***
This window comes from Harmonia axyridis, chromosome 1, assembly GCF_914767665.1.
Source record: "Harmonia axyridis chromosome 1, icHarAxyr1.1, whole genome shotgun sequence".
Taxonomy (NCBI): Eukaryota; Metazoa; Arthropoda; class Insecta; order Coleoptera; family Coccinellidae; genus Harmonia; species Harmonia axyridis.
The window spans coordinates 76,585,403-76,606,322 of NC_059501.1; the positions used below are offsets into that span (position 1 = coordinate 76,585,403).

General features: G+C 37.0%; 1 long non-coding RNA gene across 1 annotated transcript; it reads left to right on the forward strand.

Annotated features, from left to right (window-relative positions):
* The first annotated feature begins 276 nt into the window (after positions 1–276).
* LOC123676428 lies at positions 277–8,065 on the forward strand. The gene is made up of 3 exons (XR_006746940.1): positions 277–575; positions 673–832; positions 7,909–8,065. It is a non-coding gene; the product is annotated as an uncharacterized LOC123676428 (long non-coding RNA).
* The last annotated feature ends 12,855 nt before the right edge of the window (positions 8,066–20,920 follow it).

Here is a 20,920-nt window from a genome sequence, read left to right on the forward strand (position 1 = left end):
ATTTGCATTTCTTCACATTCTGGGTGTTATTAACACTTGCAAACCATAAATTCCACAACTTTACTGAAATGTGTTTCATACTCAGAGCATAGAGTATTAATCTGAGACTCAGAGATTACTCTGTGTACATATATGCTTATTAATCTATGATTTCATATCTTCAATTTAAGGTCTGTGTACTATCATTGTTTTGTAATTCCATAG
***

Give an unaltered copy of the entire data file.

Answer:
This window comes from Harmonia axyridis, chromosome 1, assembly GCF_914767665.1.
Source record: "Harmonia axyridis chromosome 1, icHarAxyr1.1, whole genome shotgun sequence".
Taxonomy (NCBI): Eukaryota; Metazoa; Arthropoda; class Insecta; order Coleoptera; family Coccinellidae; genus Harmonia; species Harmonia axyridis.
The window spans coordinates 76,585,403-76,606,322 of NC_059501.1; the positions used below are offsets into that span (position 1 = coordinate 76,585,403).

General features: G+C 37.0%; 1 long non-coding RNA gene across 1 annotated transcript; it reads left to right on the forward strand.

Annotated features, from left to right (window-relative positions):
* The first annotated feature begins 276 nt into the window (after positions 1–276).
* LOC123676428 lies at positions 277–8,065 on the forward strand. The gene is made up of 3 exons (XR_006746940.1): positions 277–575; positions 673–832; positions 7,909–8,065. It is a non-coding gene; the product is annotated as an uncharacterized LOC123676428 (long non-coding RNA).
* The last annotated feature ends 12,855 nt before the right edge of the window (positions 8,066–20,920 follow it).

Here is a 20,920-nt window from a genome sequence, read left to right on the forward strand (position 1 = left end):
ATTTGCATTTCTTCACATTCTGGGTGTTATTAACACTTGCAAACCATAAATTCCACAACTTTACTGAAATGTGTTTCATACTCAGAGCATAGAGTATTAATCTGAGACTCAGAGATTACTCTGTGTACATATATGCTTATTAATCTATGATTTCATATCTTCAATTTAAGGTCTGTGTACTATCATTGTTTTGTAATTCCATAG